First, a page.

Most Diets Are At Least Good For A Laugh

I am always amused by how people make decisions.  The decision about what to eat is a complicated one.  I will admit to having made and changed the decision multiple times in my own lifetime. I am a scientist who goes by data–and I will admit that my most recent choice reversed my diabetes as well as my high blood pressure and myriad evils, so that I am medication free for the first time in several years. There is, however, a subculture devoted to diets that can’t work, don’t work, or probably don’t work.  I don’t expect people to make rational choices — I’ve been a psychiatrist too long to believe that one, even for an instant.  I do know that there is more distance than anyone would imagine (some estimate it at 30 years or more) between science and medical practice.  Add that to the amount of “emotional baggage” people carry around about what they love eating, what they hate eating, and why. Put it all together and the best you can usually do is pseudoscience.  This means there is lots of space for humor. The demands on people to get thin or thinner in the entertainment industry are indeed often “unachievable.”  I am convinced most people resort to simply not eating, or “fasting.” This is maybe not the worst thing possible, for both ancient tradition and modern scientific research have validated it, for brief periods with plenty of water.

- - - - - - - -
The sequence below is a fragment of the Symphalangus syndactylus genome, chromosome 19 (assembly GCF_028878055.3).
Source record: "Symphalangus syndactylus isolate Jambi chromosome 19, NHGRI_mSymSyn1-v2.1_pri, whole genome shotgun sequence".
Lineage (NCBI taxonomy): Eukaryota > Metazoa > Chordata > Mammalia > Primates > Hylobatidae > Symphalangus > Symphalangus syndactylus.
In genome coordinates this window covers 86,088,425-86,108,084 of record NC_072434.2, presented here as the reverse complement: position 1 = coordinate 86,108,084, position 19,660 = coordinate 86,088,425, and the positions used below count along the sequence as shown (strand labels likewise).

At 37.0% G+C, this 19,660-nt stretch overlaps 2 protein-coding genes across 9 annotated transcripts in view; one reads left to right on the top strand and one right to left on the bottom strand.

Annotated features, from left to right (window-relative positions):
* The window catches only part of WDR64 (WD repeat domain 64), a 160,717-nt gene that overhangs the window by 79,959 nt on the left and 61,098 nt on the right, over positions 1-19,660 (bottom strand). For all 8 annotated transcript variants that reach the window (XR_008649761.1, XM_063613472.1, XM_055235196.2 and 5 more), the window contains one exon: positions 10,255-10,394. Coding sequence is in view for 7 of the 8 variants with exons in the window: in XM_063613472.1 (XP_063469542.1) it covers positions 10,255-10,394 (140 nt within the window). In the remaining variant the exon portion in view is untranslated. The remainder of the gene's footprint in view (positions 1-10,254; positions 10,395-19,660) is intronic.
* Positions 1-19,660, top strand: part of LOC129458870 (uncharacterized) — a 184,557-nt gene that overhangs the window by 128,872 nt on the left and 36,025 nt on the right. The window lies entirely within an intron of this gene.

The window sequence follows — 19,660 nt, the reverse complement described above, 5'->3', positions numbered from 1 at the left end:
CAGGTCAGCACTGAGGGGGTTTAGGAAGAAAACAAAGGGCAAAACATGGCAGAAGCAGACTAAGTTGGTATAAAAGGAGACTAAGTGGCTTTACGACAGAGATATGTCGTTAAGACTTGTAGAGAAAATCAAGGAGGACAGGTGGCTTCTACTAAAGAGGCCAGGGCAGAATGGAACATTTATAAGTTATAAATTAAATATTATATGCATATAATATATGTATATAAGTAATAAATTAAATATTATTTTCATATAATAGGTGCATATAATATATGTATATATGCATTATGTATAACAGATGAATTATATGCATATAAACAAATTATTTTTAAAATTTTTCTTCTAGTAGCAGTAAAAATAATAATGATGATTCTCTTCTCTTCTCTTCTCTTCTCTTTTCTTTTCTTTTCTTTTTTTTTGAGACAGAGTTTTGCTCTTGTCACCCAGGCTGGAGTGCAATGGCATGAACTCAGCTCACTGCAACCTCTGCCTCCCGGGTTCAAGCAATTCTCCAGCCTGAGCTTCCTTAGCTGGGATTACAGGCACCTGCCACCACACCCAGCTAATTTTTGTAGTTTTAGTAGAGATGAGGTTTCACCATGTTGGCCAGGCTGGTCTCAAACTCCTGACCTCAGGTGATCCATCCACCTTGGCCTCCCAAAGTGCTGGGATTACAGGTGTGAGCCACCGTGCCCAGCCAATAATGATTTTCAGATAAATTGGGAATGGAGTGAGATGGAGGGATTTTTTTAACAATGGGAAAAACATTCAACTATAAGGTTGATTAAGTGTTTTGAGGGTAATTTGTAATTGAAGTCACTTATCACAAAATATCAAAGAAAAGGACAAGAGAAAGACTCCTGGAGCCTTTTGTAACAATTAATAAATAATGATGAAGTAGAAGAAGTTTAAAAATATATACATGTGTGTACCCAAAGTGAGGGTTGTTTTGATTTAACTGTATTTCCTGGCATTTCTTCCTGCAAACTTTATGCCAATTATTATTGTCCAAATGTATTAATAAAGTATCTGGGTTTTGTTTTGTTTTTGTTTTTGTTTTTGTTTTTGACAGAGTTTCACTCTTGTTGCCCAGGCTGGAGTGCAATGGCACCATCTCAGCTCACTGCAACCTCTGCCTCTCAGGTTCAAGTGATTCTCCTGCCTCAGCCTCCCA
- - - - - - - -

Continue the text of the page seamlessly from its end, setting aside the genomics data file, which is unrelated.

I am far more concerned about “starvation,” long-term poorly-considered caloric concentration camp-like diets. At any rate, comedienne Lynne Koplitz delivers the goods at a club in L.A.  There is a pressure to get married and a pressure to lose weight and become (allegedly) more attractive to men.  Jackie Fabulous seems to be dealing with all these pressures as exerted by her mother. “Juice fast?” — don’t even try that with supermarket juice drinks. High fructose corn syrup is basically poison.  Juicing fresh may give you more carbohydrates that you can metabolize.  And as for dating food rituals, it may be more insightful just to accept that people who love each other really can prepare and eat separate meals, and avoid premarital food rituals altogether.  I have always been just a little amazed by the tyranny that the numbers that appear on a scale exert over women.  When I was taught to weigh eating disorder patients, I would make them stand backward on the scale, so they could not see how much they weighed. I cannot remember a single one who did not at least try to crane her neck around and read the numbers. More recently, I have told those who suffer from obsessionality about their weight to simply write what they want to weigh on a little piece of paper and tape it over the place on the scale where they read their weight.  Then they could be happy any morning when they are checking their weight. Nobody did that one, either.

The “paleo” diet may have the most complete “culture” of any of the diets around. Major “losers” have several gurus they can follow, daily inspirational podcasts — and it seems — a wildly supportive community.  There are (understandably) several takes on it since none of us (including me) are old enough to remember exactly what Fred Flintstone yelled for with his brontoburger when he asked Wilma to serve it up.  Of course, here it is from the paleolithics themselves.  They seem as confused about their diet as we are. So in conclusion — even if you don’t lose weight, never lose your sense of humor.

Filed under eating disorders, Family, News, Nutrition, weight by on #

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